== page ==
To submit an application for a child under age 16 both parents or the child’s legal guardian(s) must appear and present the following:

  • Evidence of the child’s U.S. citizenship,
  • Evidence of the child’s relationship to parents/guardian(s), AND
  • Parental/guardian identification.

 

IF ONLY ONE PARENT APPEARS YOU MUST ALSO SUBMIT ONE OF THE FOLLOWING:

  • Second parent’s notarized written statement consenting to passport issuance for the child,
  • Primary evidence of sole authority to apply, OR
  • A written statement (made under penalty of perjury) explaining the second parent’s unavailability.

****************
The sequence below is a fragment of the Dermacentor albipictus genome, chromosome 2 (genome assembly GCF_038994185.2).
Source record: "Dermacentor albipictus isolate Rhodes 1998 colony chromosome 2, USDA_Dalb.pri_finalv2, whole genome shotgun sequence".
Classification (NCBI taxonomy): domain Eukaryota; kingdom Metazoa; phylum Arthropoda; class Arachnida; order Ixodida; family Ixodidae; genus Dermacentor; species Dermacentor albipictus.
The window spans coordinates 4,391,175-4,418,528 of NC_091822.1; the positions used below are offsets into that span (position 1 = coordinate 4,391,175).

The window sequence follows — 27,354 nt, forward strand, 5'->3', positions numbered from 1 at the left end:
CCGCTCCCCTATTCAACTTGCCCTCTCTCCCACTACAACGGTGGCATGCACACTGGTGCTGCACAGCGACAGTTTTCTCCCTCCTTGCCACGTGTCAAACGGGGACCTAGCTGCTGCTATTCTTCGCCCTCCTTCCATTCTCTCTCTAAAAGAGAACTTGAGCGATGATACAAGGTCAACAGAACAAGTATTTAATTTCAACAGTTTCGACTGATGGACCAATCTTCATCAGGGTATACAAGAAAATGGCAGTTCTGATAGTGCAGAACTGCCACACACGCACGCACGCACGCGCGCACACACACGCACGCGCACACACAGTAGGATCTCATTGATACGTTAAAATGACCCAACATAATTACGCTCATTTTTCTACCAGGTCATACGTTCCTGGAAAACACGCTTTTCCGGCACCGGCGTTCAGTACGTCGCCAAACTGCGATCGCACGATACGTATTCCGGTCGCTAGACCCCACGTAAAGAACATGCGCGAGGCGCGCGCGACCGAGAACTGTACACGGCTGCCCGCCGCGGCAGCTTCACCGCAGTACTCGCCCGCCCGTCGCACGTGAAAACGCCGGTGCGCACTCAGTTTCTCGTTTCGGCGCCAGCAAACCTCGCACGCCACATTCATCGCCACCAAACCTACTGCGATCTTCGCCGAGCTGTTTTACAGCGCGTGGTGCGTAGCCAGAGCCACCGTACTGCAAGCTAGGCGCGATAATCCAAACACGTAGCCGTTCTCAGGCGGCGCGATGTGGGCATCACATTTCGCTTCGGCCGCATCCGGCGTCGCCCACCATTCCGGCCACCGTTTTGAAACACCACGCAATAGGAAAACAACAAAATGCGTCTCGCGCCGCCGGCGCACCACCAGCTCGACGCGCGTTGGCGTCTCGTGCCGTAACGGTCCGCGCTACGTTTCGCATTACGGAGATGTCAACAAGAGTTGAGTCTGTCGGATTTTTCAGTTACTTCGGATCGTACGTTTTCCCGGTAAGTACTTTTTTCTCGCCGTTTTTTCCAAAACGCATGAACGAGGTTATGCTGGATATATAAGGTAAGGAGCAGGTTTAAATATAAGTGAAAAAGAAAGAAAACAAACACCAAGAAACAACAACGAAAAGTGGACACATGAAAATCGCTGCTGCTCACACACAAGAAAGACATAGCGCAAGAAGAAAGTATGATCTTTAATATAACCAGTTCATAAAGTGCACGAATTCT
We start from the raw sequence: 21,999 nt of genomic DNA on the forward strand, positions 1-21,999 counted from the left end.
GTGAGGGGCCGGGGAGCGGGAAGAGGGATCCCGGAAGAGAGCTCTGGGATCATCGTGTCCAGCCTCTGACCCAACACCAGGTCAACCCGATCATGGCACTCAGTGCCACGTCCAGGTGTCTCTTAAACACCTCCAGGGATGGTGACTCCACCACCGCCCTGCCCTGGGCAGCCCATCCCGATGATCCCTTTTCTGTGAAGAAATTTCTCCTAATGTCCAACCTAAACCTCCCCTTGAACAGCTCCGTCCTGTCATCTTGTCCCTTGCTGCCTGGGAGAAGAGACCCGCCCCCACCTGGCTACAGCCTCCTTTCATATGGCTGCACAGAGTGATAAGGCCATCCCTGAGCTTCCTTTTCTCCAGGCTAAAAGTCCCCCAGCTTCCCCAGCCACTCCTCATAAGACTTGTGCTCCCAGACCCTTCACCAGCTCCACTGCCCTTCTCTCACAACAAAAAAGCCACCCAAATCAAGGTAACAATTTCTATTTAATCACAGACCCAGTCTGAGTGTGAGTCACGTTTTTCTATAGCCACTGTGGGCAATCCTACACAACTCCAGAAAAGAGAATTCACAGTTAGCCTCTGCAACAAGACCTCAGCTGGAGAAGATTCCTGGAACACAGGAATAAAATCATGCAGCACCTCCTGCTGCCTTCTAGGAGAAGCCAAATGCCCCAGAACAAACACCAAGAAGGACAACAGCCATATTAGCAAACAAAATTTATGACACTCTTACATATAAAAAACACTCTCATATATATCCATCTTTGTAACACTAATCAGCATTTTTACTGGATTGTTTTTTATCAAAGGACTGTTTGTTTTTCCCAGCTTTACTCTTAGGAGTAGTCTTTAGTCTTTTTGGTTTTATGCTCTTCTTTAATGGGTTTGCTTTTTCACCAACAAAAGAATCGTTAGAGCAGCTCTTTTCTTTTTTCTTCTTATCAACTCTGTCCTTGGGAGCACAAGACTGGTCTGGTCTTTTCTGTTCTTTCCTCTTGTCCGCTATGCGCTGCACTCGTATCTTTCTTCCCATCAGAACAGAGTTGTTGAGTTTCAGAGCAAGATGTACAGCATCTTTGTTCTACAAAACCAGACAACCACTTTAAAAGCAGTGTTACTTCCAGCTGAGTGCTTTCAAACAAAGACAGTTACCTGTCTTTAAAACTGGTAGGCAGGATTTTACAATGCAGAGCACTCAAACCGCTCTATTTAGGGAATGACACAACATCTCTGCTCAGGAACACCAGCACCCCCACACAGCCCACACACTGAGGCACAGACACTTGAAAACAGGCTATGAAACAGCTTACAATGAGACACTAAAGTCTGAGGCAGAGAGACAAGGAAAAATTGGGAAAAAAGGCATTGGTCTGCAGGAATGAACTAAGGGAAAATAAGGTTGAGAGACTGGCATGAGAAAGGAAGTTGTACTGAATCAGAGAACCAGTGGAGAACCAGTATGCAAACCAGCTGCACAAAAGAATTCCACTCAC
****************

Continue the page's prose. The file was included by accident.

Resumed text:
Cooper & Reid, LLC is a Minnesota law firm focusing on family law and social security disability matters for clients of modest means. Our community-focused practice brings many years of experience and high-quality legal representation to those who might not otherwise be able to afford it. We offer sliding scale fees to low-income clients and innovative representation arrangements for pro se litigants. Find out more about Cooper & Reid, LLC at www.cooperandreid.com 

Published by: ABP World Group International Child Recovery Services